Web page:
An Allegory of Money, Politics and Believing in Yourself
The story begins on a barren Kansas farm, where Dorothy lives with a very sober aunt and uncle who “never laughed” (the 1890s depression that hit the farmers particularly hard). A cyclone comes up, carrying Dorothy and the farmhouse into the magical world of Oz (the American dream that might have been). The house lands on the Wicked Witch of the East (the Wall Street bankers and their man Grover Cleveland), who has kept the Munchkins (the farmers and factory workers) in bondage for many years.
For killing the Wicked Witch, Dorothy is awarded magic silver slippers (the Populist silver solution to the money crisis) by the Good Witch of the North (the North was then a Populist stronghold). In the 1939 film, the silver slippers would be transformed into ruby slippers to show off the cinema’s new technicolor abilities; but the monetary imagery Baum suggested was lost. The silver shoes had the magic power to solve Dorothy’s dilemma, just as the Silverites thought that expanding the money supply with silver coins would solve the problems facing the farmers.
Dorothy wanted to get back to Kansas but was unaware of the power of the slippers on her feet, so she set out to the Emerald City to seek help from the Wizard of Oz (the apparently all-powerful President, whose strings were actually pulled by financiers concealed behind a curtain).
“The road to the City of Emeralds is paved with yellow brick,” she was told, “so you cannot miss it.” Baum’s contemporary audience,wrote Professor Ziaukas, could not miss it either, as an allusion to the gold standard that was then a hot topic of debate. 14 Like the Emerald City and the Great and Powerful Oz himself, the yellow brick road would turn out to be an illusion. In the end, what would carry Dorothy home were silver slippers.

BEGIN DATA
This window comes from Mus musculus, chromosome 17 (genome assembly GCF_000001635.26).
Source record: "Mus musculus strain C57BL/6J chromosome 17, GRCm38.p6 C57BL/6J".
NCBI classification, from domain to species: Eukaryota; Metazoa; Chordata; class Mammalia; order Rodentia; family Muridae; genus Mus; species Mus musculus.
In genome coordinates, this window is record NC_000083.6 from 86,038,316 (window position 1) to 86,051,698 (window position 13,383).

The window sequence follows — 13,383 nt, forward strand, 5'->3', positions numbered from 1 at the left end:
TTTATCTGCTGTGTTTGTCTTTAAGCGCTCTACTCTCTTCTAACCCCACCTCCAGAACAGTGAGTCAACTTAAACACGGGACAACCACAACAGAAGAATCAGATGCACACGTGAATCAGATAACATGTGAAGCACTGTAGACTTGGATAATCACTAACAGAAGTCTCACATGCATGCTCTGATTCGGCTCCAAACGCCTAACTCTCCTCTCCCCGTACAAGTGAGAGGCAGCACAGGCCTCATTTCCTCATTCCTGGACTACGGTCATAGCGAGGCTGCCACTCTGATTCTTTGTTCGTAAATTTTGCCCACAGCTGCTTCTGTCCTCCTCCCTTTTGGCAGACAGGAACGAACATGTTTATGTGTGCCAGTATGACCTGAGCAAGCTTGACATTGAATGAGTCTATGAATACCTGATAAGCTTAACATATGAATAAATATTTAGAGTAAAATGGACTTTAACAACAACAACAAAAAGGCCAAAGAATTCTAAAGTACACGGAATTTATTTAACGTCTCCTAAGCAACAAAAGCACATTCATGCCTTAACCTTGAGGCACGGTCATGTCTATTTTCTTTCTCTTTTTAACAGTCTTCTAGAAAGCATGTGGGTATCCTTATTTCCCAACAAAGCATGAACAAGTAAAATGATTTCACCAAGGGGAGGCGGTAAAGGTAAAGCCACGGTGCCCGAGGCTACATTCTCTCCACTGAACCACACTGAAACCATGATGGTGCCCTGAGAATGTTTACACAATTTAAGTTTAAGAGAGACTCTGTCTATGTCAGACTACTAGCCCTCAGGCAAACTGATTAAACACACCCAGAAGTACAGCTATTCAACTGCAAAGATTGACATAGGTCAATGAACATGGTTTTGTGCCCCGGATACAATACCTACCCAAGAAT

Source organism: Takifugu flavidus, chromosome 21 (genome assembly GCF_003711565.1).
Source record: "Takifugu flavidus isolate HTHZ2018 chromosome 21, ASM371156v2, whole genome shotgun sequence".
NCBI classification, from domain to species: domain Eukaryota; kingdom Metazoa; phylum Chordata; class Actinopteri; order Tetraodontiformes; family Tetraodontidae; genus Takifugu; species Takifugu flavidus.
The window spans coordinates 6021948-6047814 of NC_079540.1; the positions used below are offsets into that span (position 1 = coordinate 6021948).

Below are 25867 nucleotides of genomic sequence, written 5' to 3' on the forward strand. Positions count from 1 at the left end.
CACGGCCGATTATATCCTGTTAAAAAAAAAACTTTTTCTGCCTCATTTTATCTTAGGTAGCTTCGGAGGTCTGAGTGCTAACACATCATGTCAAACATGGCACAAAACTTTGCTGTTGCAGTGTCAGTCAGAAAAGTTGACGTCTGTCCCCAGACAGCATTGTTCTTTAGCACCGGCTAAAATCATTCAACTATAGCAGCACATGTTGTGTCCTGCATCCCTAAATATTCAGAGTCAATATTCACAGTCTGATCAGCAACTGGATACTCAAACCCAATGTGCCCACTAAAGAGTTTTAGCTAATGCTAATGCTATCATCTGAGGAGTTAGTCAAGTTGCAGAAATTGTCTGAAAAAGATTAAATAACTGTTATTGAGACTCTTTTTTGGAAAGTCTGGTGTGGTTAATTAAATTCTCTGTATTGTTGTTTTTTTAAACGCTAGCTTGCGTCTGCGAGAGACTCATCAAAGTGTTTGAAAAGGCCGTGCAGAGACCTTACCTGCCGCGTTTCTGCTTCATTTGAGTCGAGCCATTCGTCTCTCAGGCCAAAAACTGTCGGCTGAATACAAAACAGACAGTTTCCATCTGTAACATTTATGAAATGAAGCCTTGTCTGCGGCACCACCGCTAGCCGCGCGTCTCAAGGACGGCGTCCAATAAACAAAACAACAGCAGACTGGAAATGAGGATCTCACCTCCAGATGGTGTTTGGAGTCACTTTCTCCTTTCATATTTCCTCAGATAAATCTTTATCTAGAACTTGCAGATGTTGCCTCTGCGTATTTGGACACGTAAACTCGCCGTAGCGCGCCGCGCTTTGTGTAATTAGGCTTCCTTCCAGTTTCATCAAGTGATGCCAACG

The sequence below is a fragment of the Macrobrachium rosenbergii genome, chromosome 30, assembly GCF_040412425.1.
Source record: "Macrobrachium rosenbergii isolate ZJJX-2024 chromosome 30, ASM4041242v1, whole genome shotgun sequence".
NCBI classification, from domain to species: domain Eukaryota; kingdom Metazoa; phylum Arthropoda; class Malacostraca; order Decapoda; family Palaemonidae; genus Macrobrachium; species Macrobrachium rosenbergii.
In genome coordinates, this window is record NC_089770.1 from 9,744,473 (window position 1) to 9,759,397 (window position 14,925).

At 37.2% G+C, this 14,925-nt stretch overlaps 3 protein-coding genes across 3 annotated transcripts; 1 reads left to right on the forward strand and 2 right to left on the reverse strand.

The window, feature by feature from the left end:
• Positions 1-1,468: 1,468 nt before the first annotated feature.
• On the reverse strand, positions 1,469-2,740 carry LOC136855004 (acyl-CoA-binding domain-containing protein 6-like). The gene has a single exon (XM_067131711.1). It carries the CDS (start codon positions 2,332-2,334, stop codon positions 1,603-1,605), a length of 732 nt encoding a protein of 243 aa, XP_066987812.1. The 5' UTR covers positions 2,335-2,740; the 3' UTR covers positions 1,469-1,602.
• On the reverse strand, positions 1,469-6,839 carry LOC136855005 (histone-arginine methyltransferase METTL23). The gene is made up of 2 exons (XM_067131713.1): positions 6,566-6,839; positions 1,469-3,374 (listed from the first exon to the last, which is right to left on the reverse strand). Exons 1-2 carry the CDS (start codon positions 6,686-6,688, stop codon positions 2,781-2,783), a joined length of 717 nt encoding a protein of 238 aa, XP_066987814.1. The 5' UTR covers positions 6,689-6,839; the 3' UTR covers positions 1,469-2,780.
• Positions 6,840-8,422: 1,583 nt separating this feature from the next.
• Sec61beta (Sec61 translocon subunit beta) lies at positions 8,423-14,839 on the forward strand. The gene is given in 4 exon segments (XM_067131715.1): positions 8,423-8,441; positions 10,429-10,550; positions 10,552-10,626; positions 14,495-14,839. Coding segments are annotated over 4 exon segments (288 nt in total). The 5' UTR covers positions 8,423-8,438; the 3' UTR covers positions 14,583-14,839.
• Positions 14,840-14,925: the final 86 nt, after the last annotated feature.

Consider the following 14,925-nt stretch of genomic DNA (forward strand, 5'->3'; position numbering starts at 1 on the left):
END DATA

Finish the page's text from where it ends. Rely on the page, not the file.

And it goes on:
On her journey down the yellow brick road, Dorothy was first joined by the Scarecrow in search of a brain (the naive but intelligent farmer kept in the dark about the government’s financial policies), then by the Tin Woodman in search of a heart (the factory worker frozen by unemployment and dehumanized by mechanization). Littlefield commented: "The Tin Woodman . . . had been put under a spell by the Witch of the East. Once an independent and hard working human being, the Woodman found that each time he swung his axe it chopped off a different part of his body. Knowing no other trade he “worked harder than ever,” for luckily in Oz tinsmiths can repair such things. Soon the Woodman was all tin. In this way Eastern witchcraft dehumanized a simple laborer so that the faster and better he worked the more quickly he became a kind of machine. Here is a Populist view of evil Eastern influences on honest labor which could hardly be more pointed."
The Eastern witchcraft that had caused the Woodman to chop off parts of his own body reflected the dark magic of the Wall Street bankers, whose “gold standard” allowed less money into the system than was collectively owed to the banks, causing the assets of the laboring classes to be systematically devoured by debt.
The fourth petitioner to join the march on Oz was the Lion in search of courage. According to Littlefield, he represented the orator Bryan himself, whose roar was mighty like the king of the forest but who lacked political power. Bryan was branded a coward by his opponents, because he was a pacifist and anti-imperialist at a time of American expansion in Asia. The Lion became entranced and fell asleep in the Witch’s poppy field, suggesting Bryan’s tendency to get side-tracked with issues of American imperialism stemming from the Opium Wars. Since Bryan led the “Populist” or “People’s” Party, the Lion also represented the people, collectively powerful but entranced and unaware of their strength.